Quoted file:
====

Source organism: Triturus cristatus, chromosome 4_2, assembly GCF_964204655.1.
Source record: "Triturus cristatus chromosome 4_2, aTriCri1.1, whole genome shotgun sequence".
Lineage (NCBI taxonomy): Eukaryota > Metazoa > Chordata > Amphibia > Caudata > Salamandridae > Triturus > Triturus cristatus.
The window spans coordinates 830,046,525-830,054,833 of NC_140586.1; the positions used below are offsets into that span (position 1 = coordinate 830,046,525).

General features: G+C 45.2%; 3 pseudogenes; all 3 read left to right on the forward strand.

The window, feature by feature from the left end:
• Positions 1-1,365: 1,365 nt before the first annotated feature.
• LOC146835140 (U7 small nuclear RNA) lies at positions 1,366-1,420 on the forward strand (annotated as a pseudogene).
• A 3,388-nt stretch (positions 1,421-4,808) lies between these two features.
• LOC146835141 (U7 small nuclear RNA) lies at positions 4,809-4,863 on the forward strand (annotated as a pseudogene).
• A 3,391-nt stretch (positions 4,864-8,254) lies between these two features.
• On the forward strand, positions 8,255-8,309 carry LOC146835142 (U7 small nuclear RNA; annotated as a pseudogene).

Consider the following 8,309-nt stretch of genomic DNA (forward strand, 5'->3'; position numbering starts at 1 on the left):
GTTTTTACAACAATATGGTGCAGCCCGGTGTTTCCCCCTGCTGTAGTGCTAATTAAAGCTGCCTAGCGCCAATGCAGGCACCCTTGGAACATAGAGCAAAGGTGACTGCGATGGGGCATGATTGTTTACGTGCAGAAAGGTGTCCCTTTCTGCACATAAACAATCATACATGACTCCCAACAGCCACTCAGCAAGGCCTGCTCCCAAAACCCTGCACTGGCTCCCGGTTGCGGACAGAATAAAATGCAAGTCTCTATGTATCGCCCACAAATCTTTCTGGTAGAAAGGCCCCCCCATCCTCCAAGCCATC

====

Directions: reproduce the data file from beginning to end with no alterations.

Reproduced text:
Source organism: Triturus cristatus, chromosome 4_2, assembly GCF_964204655.1.
Source record: "Triturus cristatus chromosome 4_2, aTriCri1.1, whole genome shotgun sequence".
Lineage (NCBI taxonomy): Eukaryota > Metazoa > Chordata > Amphibia > Caudata > Salamandridae > Triturus > Triturus cristatus.
The window spans coordinates 830,046,525-830,054,833 of NC_140586.1; the positions used below are offsets into that span (position 1 = coordinate 830,046,525).

General features: G+C 45.2%; 3 pseudogenes; all 3 read left to right on the forward strand.

The window, feature by feature from the left end:
• Positions 1-1,365: 1,365 nt before the first annotated feature.
• LOC146835140 (U7 small nuclear RNA) lies at positions 1,366-1,420 on the forward strand (annotated as a pseudogene).
• A 3,388-nt stretch (positions 1,421-4,808) lies between these two features.
• LOC146835141 (U7 small nuclear RNA) lies at positions 4,809-4,863 on the forward strand (annotated as a pseudogene).
• A 3,391-nt stretch (positions 4,864-8,254) lies between these two features.
• On the forward strand, positions 8,255-8,309 carry LOC146835142 (U7 small nuclear RNA; annotated as a pseudogene).

Consider the following 8,309-nt stretch of genomic DNA (forward strand, 5'->3'; position numbering starts at 1 on the left):
GTTTTTACAACAATATGGTGCAGCCCGGTGTTTCCCCCTGCTGTAGTGCTAATTAAAGCTGCCTAGCGCCAATGCAGGCACCCTTGGAACATAGAGCAAAGGTGACTGCGATGGGGCATGATTGTTTACGTGCAGAAAGGTGTCCCTTTCTGCACATAAACAATCATACATGACTCCCAACAGCCACTCAGCAAGGCCTGCTCCCAAAACCCTGCACTGGCTCCCGGTTGCGGACAGAATAAAATGCAAGTCTCTATGTATCGCCCACAAATCTTTCTGGTAGAAAGGCCCCCCCATCCTCCAAGCCATC